A Look at the Detroit Red Wings’ Seventh Game of the Season: Boston Bruins
A road game against a very good and hot Boston team was always going to be a challenge. The return of Brad Marchant excited the crowd more. And he looked very good. The Wings missed several opportunities in the first; Erne alone, Soderblom off the post, and a three-on-one did not result in a score. There was also an excellent and aggressive first-period penalty kill that resulted in zero shots against.
The Detroit Red Wings hung around in the second period. A team that can hang around after being down by two has a chance of good things happening. But good things did not happen. Three rapid goals early in the third period put a fork in this game.
The Detroit Red Wings did not play poorly but simply did not have the talent. Bouncing pucks went over Wings sticks and settled on Bruin sticks. There was no one who was able to make a big play when the game was close. And then everything fell apart like too many games last season.
Detroit Red Wings: Game Seven Individual Reports
Ben Chiarot — Grade C. He screened Husso on the first goal. This was one of the first games where Chiarot was not noticeable.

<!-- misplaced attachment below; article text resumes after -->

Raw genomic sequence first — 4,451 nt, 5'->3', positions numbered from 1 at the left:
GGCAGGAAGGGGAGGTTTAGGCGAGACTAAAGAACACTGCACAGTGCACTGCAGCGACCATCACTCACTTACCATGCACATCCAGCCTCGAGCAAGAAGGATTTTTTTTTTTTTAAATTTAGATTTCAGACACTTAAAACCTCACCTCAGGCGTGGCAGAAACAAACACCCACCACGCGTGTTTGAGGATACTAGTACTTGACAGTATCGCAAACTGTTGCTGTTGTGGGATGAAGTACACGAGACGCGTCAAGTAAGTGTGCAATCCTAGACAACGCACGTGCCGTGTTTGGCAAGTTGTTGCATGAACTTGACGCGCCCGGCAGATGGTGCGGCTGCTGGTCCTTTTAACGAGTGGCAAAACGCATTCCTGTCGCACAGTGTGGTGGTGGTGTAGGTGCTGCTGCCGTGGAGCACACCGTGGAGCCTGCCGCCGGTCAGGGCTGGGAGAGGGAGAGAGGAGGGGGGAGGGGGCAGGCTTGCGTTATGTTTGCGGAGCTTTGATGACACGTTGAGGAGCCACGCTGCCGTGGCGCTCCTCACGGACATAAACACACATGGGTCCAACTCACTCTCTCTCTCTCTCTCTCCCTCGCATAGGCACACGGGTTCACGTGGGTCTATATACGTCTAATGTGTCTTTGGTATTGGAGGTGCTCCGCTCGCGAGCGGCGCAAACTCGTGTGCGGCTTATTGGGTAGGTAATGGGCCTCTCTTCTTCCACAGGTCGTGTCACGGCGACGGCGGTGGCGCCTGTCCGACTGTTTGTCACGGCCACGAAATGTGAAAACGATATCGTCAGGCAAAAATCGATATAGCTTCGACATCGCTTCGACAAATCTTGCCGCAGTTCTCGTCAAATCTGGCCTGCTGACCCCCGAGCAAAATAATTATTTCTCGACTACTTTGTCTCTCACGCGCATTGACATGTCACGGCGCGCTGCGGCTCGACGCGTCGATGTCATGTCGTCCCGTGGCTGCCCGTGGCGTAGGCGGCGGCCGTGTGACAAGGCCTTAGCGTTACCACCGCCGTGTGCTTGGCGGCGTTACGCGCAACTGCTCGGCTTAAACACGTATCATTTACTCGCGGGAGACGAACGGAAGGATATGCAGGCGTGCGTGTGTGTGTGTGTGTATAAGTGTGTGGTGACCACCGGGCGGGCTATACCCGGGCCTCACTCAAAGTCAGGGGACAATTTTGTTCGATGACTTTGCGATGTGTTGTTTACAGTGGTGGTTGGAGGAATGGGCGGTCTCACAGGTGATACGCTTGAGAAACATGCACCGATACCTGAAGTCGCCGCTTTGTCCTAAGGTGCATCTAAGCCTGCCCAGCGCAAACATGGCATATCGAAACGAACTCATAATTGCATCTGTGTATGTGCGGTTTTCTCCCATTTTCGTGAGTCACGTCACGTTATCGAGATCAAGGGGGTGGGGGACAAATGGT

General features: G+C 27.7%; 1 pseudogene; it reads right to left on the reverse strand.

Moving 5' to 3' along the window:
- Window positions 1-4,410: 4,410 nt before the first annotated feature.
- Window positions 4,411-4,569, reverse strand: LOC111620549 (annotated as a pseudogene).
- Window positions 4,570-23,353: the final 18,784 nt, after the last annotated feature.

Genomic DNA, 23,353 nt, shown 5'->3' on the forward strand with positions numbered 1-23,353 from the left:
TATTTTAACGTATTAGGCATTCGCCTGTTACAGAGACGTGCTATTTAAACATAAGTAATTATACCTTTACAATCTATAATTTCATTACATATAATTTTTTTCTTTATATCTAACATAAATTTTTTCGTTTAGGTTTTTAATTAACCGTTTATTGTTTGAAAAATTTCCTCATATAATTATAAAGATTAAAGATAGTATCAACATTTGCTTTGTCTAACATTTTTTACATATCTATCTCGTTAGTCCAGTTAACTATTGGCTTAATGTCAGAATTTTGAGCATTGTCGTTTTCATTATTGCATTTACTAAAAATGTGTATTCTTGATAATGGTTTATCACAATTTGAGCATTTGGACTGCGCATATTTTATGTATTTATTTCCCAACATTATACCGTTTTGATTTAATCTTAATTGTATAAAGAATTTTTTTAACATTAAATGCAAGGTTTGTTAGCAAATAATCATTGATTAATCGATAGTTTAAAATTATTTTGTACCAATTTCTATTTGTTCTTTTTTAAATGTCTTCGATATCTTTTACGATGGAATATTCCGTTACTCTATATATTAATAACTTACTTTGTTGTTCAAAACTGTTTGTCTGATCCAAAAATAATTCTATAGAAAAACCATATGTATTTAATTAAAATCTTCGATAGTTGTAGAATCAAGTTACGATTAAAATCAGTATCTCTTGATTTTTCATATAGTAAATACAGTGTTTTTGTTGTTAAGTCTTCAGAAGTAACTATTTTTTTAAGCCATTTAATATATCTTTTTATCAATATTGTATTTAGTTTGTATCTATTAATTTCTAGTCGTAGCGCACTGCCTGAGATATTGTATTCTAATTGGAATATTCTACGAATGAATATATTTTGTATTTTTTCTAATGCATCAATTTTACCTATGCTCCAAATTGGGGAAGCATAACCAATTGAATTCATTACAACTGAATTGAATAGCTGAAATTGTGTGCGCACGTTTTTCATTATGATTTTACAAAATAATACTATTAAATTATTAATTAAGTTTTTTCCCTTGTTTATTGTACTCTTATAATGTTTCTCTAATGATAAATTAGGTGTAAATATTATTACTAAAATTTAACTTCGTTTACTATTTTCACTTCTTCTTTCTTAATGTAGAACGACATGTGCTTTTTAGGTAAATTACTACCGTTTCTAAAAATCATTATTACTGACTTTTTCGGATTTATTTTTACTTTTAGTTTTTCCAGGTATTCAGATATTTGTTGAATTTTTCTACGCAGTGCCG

Moritz Seider — Grade C. Seider was burned on the early goal by Coyle. He struggled throughout to clear the zone ahead of a relentless forecheck. He looked slow. Seider is starting to play a lot like Chiarot, slow, physical, and with more anger.
Ollie Määttä – Grade C. Määttä made a few uncharacteristic giveaways in the game. Määttä was most notable for making poor passes or being checked off the puck, followed by hustling back to break up plays.
Filip Hronek – Grade C. Hronek struggled in the defensive zone. A bright spot is that he made a solid assist on the Erne goal. The was a deflection, and it was a messy assist, but he made the play.
Robert Hägg – Grade B. He is looking more comfortable with the puck. Confidence and professional calmness are showing up.
Gustav Lindstrom – Grade C. I was surprised not to see Oesterle. But Lindstrom looked solid in the first, with much better coverage and management along the boards. He still gets beaten one-on-one too often.